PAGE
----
How to get a free credit report and credit score in Canada

1. Use an online service

Man using Borrowell app
Estrada Anton / Shutterstock

You can get a free credit score from a service like Borrowell within minutes — and you'll receive free credit monitoring, too.

These online services provide immediate access to your credit score from at least one of the two major credit bureaus — TransUnion and Equifax Canada — giving you an accurate picture of your credit status. Just be wary of any provider that asks for your credit card information.

Looking into your credit score doesn't count as a hard inquiry into your credit and is not one of the factors that will affect your score.

However, you will need to provide some personal information, and in some cases you may need to input your social insurance number. But once you've signed up, you'll be able to check your credit score any time, free of charge.

2. Check with your bank

Roberto Machado Noa / Shutterstock

If you bank with Scotiabank, RBC or CIBC, you're in luck.

CIBC allows its customers to check their credit score for free using its mobile app, but you'll only get a fresh look at your score every three months.

Meanwhile, you can get a credit score and report for free through the Scotiabank or RBC online portals, or on their respective apps. Both update your credit information once per month, giving you a more accurate picture.

If you're thinking about switching banks, Scotiabank is a solid option right now — it's offering a $350 welcome gift for their Ultimate and Preferred packages. Also, For a limited time, earn up to 1.75% on your MomentumPLUS Savings Account.

3. Get one when taking out a loan

Couple taking out loan
G-Stock Studio / Shutterstock

If you're one of the many Canadians rushing to apply for a mortgage as rates remain low for now, you'll receive your credit score as part of the application process.

Applying for a personal loan will also give you access to your credit score.

If your loan application is denied, the lender is required by law to show you your credit score. They'll also let you know which of the major credit bureaus provided your credit report.

If you're not satisfied with the result, you can get a copy of your credit report at no extra charge.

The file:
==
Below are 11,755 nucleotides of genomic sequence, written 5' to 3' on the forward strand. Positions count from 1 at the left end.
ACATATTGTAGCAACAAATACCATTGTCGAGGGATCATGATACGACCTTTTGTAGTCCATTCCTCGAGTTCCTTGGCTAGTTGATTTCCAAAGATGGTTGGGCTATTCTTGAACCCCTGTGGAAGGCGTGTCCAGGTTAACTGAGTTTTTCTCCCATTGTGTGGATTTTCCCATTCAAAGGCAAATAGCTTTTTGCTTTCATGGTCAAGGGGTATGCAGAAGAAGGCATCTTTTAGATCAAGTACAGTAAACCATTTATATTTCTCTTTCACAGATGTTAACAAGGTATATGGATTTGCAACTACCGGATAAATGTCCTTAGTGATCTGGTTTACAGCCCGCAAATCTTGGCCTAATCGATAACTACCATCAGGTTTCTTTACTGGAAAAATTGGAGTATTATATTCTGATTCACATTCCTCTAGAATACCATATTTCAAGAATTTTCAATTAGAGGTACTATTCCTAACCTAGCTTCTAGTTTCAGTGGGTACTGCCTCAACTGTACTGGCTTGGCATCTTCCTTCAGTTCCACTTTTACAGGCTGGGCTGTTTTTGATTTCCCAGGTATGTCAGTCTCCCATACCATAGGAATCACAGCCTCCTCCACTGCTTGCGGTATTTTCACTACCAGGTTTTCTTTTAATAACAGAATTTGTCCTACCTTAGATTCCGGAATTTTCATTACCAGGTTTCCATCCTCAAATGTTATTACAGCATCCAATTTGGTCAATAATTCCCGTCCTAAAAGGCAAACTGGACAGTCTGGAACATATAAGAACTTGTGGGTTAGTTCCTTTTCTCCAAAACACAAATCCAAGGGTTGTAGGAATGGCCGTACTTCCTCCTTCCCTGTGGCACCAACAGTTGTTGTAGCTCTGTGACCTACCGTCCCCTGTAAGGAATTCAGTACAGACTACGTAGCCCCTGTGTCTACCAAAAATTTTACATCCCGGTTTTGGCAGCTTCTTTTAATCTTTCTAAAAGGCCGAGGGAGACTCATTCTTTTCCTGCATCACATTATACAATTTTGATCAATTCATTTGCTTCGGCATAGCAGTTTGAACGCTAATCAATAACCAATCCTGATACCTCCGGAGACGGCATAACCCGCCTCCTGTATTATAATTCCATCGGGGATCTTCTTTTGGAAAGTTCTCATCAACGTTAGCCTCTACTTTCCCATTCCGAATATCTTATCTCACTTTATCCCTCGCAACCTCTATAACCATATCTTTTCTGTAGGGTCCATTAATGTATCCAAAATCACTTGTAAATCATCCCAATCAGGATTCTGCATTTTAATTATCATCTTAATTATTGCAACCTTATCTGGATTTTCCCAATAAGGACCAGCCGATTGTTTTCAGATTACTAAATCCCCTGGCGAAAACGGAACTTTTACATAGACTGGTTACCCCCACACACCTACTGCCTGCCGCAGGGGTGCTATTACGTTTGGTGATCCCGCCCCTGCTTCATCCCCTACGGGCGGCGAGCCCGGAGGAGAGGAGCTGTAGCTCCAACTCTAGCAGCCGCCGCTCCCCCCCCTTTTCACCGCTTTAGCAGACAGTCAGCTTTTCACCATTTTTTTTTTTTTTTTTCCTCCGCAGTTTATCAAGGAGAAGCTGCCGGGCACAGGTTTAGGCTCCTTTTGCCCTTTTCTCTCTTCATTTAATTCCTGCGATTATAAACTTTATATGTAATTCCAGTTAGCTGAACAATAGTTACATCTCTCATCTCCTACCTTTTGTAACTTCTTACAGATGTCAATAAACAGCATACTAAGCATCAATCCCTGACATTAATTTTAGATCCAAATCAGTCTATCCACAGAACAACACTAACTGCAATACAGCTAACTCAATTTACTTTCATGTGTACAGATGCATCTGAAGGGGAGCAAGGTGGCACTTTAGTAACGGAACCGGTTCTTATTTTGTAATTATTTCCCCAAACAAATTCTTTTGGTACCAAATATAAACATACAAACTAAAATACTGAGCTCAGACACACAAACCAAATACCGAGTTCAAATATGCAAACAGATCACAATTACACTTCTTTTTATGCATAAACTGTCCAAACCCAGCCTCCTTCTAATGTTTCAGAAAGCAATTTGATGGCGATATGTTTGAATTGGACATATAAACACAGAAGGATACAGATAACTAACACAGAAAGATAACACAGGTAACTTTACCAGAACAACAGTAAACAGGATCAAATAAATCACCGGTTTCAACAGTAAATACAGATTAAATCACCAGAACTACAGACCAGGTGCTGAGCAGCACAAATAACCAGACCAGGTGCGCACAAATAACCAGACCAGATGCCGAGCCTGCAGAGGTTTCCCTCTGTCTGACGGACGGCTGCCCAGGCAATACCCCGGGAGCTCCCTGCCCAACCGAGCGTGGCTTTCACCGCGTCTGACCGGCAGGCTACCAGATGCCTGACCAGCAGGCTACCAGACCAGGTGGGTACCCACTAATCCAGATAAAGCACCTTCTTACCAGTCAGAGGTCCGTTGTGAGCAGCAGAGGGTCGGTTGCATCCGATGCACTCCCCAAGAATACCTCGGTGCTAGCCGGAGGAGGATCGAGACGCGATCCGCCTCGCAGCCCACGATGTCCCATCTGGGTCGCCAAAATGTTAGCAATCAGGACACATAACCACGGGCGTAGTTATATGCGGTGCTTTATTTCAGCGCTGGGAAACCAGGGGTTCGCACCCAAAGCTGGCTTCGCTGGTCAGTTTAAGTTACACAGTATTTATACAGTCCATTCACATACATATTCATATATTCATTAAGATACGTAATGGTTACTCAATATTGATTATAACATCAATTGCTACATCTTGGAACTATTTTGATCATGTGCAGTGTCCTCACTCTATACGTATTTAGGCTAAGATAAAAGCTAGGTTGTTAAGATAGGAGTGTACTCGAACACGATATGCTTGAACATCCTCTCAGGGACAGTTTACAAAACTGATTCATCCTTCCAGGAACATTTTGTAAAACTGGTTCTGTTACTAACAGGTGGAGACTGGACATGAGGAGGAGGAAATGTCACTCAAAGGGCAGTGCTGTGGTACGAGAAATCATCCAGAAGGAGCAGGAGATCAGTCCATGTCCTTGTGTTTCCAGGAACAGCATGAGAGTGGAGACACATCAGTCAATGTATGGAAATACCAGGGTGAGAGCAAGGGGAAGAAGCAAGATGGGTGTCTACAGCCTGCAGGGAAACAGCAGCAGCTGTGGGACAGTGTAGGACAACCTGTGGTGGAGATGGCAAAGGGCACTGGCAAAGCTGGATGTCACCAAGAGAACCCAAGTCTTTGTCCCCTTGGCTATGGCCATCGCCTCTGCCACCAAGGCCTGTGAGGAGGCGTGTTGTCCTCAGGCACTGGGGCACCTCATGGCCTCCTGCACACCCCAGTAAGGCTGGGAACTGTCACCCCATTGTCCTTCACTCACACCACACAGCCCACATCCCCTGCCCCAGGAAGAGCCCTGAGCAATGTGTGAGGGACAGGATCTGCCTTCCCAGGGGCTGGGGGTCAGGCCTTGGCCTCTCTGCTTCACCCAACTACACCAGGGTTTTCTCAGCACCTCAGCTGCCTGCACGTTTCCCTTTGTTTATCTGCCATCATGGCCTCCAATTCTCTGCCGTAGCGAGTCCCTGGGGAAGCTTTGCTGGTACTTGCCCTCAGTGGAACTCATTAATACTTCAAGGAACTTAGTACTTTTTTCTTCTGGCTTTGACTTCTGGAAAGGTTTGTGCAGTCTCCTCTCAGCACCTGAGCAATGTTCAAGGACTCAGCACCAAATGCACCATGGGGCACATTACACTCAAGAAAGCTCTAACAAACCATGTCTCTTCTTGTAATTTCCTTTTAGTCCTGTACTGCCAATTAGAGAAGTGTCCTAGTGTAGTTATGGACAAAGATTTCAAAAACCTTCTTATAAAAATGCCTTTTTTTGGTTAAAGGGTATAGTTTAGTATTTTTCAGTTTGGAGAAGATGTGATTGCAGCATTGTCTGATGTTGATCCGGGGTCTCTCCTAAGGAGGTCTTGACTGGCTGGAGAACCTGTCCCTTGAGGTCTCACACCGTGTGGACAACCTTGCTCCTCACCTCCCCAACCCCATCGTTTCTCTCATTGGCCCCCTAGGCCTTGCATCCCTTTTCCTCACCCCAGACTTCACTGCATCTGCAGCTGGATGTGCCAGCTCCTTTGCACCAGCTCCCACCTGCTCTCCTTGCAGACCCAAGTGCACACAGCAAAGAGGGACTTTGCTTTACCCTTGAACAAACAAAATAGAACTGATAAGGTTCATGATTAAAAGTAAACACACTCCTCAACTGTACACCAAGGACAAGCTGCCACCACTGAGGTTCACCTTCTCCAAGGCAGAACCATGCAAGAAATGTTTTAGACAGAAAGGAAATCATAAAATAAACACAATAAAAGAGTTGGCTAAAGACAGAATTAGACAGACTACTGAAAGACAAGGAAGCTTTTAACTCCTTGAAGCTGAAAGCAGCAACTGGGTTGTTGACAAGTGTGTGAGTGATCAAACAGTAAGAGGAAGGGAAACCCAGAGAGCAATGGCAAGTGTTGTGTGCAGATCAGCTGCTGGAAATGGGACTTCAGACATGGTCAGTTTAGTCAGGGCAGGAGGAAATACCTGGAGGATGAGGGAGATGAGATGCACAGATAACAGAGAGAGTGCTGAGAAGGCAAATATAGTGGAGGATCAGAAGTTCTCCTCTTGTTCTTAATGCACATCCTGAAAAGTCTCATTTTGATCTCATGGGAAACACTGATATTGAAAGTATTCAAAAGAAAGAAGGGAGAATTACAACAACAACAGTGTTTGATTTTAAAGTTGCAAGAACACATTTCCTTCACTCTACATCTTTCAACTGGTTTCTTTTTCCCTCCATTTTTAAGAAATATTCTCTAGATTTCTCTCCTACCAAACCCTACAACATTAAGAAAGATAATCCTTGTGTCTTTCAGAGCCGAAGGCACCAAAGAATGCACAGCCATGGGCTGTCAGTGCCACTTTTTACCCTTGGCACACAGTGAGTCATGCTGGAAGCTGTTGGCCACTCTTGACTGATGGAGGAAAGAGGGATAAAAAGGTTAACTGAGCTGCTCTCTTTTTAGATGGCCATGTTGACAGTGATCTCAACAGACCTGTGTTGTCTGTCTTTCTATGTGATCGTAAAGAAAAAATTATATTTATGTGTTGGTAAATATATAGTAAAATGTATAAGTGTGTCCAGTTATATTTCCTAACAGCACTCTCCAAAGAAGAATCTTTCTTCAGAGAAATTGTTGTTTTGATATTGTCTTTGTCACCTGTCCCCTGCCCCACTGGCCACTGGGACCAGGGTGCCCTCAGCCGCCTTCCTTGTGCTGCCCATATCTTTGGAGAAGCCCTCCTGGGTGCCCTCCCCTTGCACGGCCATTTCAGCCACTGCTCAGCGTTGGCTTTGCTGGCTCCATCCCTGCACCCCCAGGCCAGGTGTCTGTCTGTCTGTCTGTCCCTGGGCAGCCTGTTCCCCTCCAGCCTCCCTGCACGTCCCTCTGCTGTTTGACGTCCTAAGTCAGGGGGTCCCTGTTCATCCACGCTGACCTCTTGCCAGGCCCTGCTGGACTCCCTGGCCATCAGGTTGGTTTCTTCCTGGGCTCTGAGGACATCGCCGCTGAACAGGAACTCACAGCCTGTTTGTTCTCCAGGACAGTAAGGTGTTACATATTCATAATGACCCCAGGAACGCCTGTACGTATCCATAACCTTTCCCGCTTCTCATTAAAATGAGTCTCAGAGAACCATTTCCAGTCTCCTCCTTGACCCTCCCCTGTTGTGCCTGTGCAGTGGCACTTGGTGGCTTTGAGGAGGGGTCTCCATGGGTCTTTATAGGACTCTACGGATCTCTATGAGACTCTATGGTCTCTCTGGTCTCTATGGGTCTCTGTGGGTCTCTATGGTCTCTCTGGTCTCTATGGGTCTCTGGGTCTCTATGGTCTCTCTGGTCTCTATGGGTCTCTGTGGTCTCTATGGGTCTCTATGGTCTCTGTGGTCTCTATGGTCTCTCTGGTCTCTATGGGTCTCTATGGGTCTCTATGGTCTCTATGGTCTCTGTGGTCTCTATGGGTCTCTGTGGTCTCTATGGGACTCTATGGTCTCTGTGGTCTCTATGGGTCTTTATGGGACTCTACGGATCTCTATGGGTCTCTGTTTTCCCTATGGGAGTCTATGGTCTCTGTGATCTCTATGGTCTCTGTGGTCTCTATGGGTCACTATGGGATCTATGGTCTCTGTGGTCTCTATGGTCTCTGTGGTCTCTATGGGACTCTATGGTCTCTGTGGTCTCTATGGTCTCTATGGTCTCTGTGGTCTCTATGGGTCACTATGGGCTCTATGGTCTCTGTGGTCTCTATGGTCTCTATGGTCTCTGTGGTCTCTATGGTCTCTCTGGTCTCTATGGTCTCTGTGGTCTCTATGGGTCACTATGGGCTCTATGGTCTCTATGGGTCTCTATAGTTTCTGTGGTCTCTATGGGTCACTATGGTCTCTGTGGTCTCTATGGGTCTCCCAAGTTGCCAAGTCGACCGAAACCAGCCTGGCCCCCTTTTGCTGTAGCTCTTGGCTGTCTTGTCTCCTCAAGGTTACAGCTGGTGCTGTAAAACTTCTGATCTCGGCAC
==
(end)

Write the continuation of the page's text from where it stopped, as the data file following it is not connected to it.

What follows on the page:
You can also get a credit report for free from either credit bureau; you just have to request the report by mail. Unlike Equifax, TransUnion allows you to request a free online credit report once per month.

Just be aware that your credit report won't include your credit score, even though it's used to calculate the number.

Why you need to know your credit score

People using laptop and CREDIT SCORE concept on screen
garagestock / Shutterstock

Keeping an eye on your credit score and your credit history will help ensure you get the best deal from lenders in the future.

Monitoring your credit situation lets you know when you're off track — or if there's a mistake on your report. The sooner you're aware of a problem, the faster you'll be able to correct it.

Since lenders rely on credit scores to decide whether to do business with you, maintaining a good score will increase your chances of getting approved for a new credit card or a loan at a decent interest rate.

If you don't know your current credit score, take two minutes and check it for free with Borrowell today.

About the Author

Rudro Chakrabarti

Rudro Chakrabarti


Rudro is an editor with MoneyWise. Rudro had previously served as Managing Editor of Oola, and as the Content Lead of Tickld before that. Rudro holds a Bachelor of Science in Psychology from the University of Toronto.

You May Also Like

Canadian Homeowners: There’s Still Time to Save Big By Refinancing Your Mortgage

With mortgage rates near record-lows, you can save lots of money on your home loan.

The Best Tax Software to File With This Season

Maximize your refund using the best tax software for your needs.

Barry Choi: How to Save on Groceries When Prices Are Rising Quickly

Expect to pay nearly $1,000 more at the supermarket this year, food economists say.

New Law Means Significant Tax Relief When You Pass Your Business on to Your Kids

Under the old law, business owners took an extra tax hit if they sold to their children.